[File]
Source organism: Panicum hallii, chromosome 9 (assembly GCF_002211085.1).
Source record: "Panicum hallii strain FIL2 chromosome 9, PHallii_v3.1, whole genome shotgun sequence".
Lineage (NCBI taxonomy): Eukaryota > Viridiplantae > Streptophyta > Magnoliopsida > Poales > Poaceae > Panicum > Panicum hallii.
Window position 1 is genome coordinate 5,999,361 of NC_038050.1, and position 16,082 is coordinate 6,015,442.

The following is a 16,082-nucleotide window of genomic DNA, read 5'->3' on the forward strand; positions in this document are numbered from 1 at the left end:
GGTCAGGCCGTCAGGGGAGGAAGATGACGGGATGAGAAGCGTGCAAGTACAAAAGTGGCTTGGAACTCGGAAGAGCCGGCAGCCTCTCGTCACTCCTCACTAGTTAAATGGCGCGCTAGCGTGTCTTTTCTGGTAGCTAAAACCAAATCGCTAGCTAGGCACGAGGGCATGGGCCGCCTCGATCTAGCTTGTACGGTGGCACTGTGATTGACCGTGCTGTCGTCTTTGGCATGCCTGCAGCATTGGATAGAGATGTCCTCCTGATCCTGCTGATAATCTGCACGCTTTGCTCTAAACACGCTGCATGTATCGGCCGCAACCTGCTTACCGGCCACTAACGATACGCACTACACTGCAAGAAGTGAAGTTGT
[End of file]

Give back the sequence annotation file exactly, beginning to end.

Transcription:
Source organism: Panicum hallii, chromosome 9 (assembly GCF_002211085.1).
Source record: "Panicum hallii strain FIL2 chromosome 9, PHallii_v3.1, whole genome shotgun sequence".
Lineage (NCBI taxonomy): Eukaryota > Viridiplantae > Streptophyta > Magnoliopsida > Poales > Poaceae > Panicum > Panicum hallii.
Window position 1 is genome coordinate 5,999,361 of NC_038050.1, and position 16,082 is coordinate 6,015,442.

The following is a 16,082-nucleotide window of genomic DNA, read 5'->3' on the forward strand; positions in this document are numbered from 1 at the left end:
GGTCAGGCCGTCAGGGGAGGAAGATGACGGGATGAGAAGCGTGCAAGTACAAAAGTGGCTTGGAACTCGGAAGAGCCGGCAGCCTCTCGTCACTCCTCACTAGTTAAATGGCGCGCTAGCGTGTCTTTTCTGGTAGCTAAAACCAAATCGCTAGCTAGGCACGAGGGCATGGGCCGCCTCGATCTAGCTTGTACGGTGGCACTGTGATTGACCGTGCTGTCGTCTTTGGCATGCCTGCAGCATTGGATAGAGATGTCCTCCTGATCCTGCTGATAATCTGCACGCTTTGCTCTAAACACGCTGCATGTATCGGCCGCAACCTGCTTACCGGCCACTAACGATACGCACTACACTGCAAGAAGTGAAGTTGT